A diagnosis of chronic myeloid leukaemia in the last century was a fairly certain death sentence and the treatments that did exist were harsh and invasive. Enter Gleevec: a once or twice daily pill and bingo – disease controlled. (I know this is a gross simplification, but its availability really was transformational). As part of its mode of action description, I simply love the words ‘programmed cell death’ – a marketer’s dream.
Number 3. Atripla
I’m old enough to remember reading in medical journals of the 1980s reports of a mysterious illness that was soon known as AIDS and fairly soon after, HIV was identified as the cause. It’s remarkable to consider the achievements of the pharmaceutical industry in transforming a deadly disease into a manageable chronic condition in only a few years. The early treatments were unpleasant oral therapies but the improvements and refinements came quickly. Once HAART (highly active anti-retroviral therapy) was identified as the way forward, the race was on to deliver this complex regimen as conveniently as possible.
This was the genesis of Atripla – one pill, once a day, containing an effective trilogy of anti-retroviral drugs. For the HIV+ve person used to popping sometimes dozens of pills per day in complex regimens, Atripla really was a game changer.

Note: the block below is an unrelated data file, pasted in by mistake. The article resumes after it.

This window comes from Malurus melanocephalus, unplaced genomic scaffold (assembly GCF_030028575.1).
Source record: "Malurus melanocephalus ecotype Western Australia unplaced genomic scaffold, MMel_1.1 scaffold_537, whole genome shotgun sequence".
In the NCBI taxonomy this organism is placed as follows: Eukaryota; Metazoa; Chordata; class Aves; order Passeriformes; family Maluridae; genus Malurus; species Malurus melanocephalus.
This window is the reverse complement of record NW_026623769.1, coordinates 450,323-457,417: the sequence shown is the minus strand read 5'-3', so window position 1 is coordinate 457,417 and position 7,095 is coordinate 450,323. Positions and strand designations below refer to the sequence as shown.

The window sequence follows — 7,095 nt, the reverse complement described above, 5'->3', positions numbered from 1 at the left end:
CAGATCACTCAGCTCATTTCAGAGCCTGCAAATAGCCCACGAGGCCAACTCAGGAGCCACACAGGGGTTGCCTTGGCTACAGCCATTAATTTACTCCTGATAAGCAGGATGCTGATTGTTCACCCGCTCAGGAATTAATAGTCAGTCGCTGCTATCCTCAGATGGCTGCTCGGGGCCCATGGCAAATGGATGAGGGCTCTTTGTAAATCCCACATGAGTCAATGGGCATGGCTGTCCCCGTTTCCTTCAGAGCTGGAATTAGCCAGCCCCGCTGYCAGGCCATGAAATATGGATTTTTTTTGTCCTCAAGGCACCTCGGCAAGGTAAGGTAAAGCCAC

Number 2. Keytruda
After my early stint as a GP representative, I spent 18 months as an oncology specialist account manager selling a range of cytotoxins known as vinca alkaloids. In those days, for patients with advanced cancers (of virtually any description) oncologists were trying to eke out a few more weeks or months of life by using highly toxic regimens. But that’s all they had at their disposal. A particularly knotty problem was NSCLC (non-small cell lung cancer), which seemed impervious to any treatment.
If, at the time, you were to present them with the kind of efficacy results delivered by a Keytruda-enhanced chemotherapy regimen, they just wouldn’t have believed it possible.
That’s why it gets my vote, because my personal dealings with oncologists tells me that this was a very high mountain to climb.
Number 1. Humira
Not only a great drug, but a great name. Humira was the first monoclonal antibody blockbuster and thanks to that status, it spawned innumerable MABs and other variations of immunomodulatory drugs. But most importantly, it transformed the lives of patients who hitherto had had little relief from chronic diseases such as RA, Crohn’s and psoriasis. It now has 14 indications, which is a testament to its incredible utility.
So that’s it. Whether you agree with my list or not, these five drugs are exceptional and there are millions of people around the world whose lives have been enhanced and saved by their development. There are so many that nearly made the list, such as Revlimid and Spinraza, but my arbitrary opinion made me reluctantly leave them outside the top five.
Please email me if you would like to discuss this article or propose an alternative ‘Top 5’.